Dianne – If you mean gardening, if you’re interested in that aspect of food production, then go for it. It’s exciting to grow produce and cook it. Is it essential to food writing? No.
Regarding becoming a paid food writer, I don’t know how it works in Italy, but there are very few full-time paid food writing positions in the US. Most food writers do so as a hobby. Some have managed to eek out a small living, and fewer still make an excellent living. If you want to write full-time, it will probably be as a self-employed person.
My thoughts on this issue are here:
Is food writing a dismal way to make a living?
Being it a foodblog, I couldn’t avoid posting a recipe. I decided to thank Dianne with a recipe she somehow helped me to discover: during these first hot summer days nothing could be better than this refreshing cantaloupe stuffed with damson plums, inspired by Elizabeth David (from the book At Elizabeth David’s Table – Photo by Sir David Loftus… should I say more?). She suggests to stuff the cantaloupe with strawberries, I decided to use a generous handful of ripe damson plums, bought in the morning at the farmer market. To gloss the fruit, I made for the first time some home-made gelatine, following the recipe I learned during my pastry class.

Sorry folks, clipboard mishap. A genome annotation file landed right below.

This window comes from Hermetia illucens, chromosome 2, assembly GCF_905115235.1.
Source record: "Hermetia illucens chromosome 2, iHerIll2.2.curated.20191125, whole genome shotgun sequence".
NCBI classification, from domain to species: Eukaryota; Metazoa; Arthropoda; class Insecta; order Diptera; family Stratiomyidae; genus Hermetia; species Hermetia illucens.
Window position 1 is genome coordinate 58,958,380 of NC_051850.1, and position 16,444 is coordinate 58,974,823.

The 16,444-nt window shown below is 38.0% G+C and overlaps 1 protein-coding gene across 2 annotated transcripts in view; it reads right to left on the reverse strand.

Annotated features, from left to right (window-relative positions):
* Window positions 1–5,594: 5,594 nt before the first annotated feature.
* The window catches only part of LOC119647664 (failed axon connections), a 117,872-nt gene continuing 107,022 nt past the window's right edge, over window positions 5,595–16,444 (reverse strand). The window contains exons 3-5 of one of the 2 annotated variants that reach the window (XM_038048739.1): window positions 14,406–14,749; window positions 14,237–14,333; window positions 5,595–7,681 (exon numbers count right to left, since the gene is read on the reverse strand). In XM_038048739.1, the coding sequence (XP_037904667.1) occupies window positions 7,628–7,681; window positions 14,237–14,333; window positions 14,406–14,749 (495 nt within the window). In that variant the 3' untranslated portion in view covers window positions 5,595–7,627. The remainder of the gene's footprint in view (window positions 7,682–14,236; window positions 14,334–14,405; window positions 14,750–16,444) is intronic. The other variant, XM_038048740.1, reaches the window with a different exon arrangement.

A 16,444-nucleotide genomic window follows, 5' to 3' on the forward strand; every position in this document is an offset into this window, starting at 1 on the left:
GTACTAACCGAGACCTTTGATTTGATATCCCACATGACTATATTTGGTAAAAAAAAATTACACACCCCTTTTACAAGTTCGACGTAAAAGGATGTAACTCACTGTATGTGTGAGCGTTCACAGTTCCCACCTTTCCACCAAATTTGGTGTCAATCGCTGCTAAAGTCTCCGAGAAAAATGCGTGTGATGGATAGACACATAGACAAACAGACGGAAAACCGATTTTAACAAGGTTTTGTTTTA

The gelatine can be made in advance and kept in the fridge for several weeks, closed in a glass jar. Make it in a generous quantity and use just a few tablespoons in this recipe, you’ll discover how useful it is to have some ready home-made gelatine in the fridge!
- 1 ripe melon
- 1 generous handful of ripe damson plums
- 2 tablespoons of mead
- 2 tablespoons of sugar
- fresh mint leaves
- 400 g 350g + 50 g of sugar
- 200 g of glucose
- 3 g of lemon juice
- 400 g of water
- 10 g of pectin
Add 350 g of sugar, the glucose and the lemon juice in a small pot, cover with 400 g of water and stir to mix. Heat until it reaches 75°C.
Mix the pectin and 50 g of sugar in a small bowl, then add them to the hot mixture and stir energetically with a whisk to avoid lumps.
Let it cook until it reaches 101°C, then remove from the heat. Let it cool down before using it.
Cut a slice off the thick end of a melon and keep it aside.
Remove the seeds and scoop the flesh, then cut it into cubes, put in a bowl and mix with a generous handful of ripe damson plums.
Add the sugar and the mead, then add a few tablespoons of the slightly cooled down gelatine and stir to evenly distribute it.
Return the fruit into the melon and decorate with fresh mint leaves.
Keep it in a cool place before serving it.
So, I am curious now, how do you feel? Why this question? Well, it’s easy said: every time I make an Elizabeth David’s recipe, read one of her pieces on French peasant cooking or learn something new from Dianne’s thoughtful posts, I feel inspired, excited, hungry for more. I hope I have passed on some of the passion they constantly give me for my favourite obsession!